Five Reasons to Study Italian

Italian degrees don't simply have to be an education in the language; you can, if you so wish, learn about the country's culture, history, politics, and any number of other aspects. If you're still thinking "Why should I study an Italian degree?", check out our five reasons to do so:

1. A second language makes you more desirable to employers

The graduate job market is competitive; this is no secret. However, something else that isn't a secret is that the ability to speak a second language will make you significantly more attractive to prospective employers. Even if you don't decide to up sticks and move to Italy, having proficiency in Italian will make your CV stand out to companies in the UK and further afield.

2. You'll pick up a wide range of transferable skills

As fascinating and useful as an Italian degree can be, you may still graduate and decide that you don't wish to pursue a career that's directly related to the discipline. Fortunately, studying the subject wont just teach you about the Italian language and culture – it will also give you an impressive selection of skills that will come in handy in a number of professions.

Picking A CV

Research, presentation, an understanding of different cultures, communication and, of course, a second language, are just a selection of the skills that you'll be able to confidently list on your CV having studied an Italian degree.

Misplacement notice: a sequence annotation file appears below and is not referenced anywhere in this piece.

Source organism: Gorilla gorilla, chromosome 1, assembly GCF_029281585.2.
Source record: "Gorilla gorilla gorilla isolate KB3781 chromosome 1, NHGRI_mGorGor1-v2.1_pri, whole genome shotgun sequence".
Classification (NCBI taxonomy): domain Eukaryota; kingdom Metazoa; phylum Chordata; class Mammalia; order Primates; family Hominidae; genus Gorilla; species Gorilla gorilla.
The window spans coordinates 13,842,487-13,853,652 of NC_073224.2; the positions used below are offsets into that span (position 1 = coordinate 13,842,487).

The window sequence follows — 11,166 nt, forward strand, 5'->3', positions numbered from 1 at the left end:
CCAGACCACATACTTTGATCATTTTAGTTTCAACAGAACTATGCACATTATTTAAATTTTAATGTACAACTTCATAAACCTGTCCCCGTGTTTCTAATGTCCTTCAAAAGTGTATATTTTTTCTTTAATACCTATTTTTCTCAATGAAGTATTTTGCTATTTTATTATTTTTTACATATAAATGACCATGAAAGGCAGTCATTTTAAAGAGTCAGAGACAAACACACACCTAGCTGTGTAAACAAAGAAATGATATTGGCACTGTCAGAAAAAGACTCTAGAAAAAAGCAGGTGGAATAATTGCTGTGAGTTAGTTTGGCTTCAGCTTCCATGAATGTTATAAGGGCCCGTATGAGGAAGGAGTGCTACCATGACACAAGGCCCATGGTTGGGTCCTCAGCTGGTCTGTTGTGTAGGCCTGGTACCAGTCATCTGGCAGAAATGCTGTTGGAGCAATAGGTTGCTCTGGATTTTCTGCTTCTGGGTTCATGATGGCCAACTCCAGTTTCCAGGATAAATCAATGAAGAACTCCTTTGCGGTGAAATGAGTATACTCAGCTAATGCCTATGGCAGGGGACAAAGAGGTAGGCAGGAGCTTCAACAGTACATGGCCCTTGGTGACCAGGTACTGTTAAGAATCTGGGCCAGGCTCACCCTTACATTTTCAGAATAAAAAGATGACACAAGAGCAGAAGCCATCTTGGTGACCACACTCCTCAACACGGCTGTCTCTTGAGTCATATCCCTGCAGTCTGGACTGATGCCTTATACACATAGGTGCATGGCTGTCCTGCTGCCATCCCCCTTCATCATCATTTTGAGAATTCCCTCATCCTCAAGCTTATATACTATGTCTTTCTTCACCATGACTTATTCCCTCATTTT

3. Italy is one of the world's major economic powers

According to most measurements of national GDP, Italy's economy is comfortably among the ten largest in the world. Among the companies with headquarters or offices in Italy are:

  • Deutsche Bank
  • Dolce & Gabbana
  • Fiat
  • Ubisoft
  • UniCredit
  • The Walt Disney Company

This list is by no means comprehensive, but already exemplifies the range and prestige of companies that have a base in Italy. Interested? Perfect. A degree in Italian is your ticket to employment in the country.

4. You'll have the opportunity to study abroad

As with most courses that focus on a foreign language or culture (such as French, German or Middle Eastern & African Studies), students of Italian will have the opportunity to spend a period of their course studying abroad.

In fact, many universities will insist that you spend some time in an Italian speaking country as a mandatory aspect of the course. If you're keen on really building on your proficiency in Italian, spending an extended period of time immersed in the language and culture can only be seen as a good thing.

5. Italy is the origin of everything we hold dear

Ok, so perhaps we're being a bit liberal with our use of the word 'everything', but let's be honest – who doesn't love at least one of: pizza, pasta, risotto, parmesan cheese and ice cream? Trick question; no such person exists.

Italian Food Pizza Pasta

We can't make any guarantees regarding whether or not your university will provide food at some point during your course, but one thing's for sure: studying Italian is as good an excuse as any to indulge in the country's delicacies from time to time.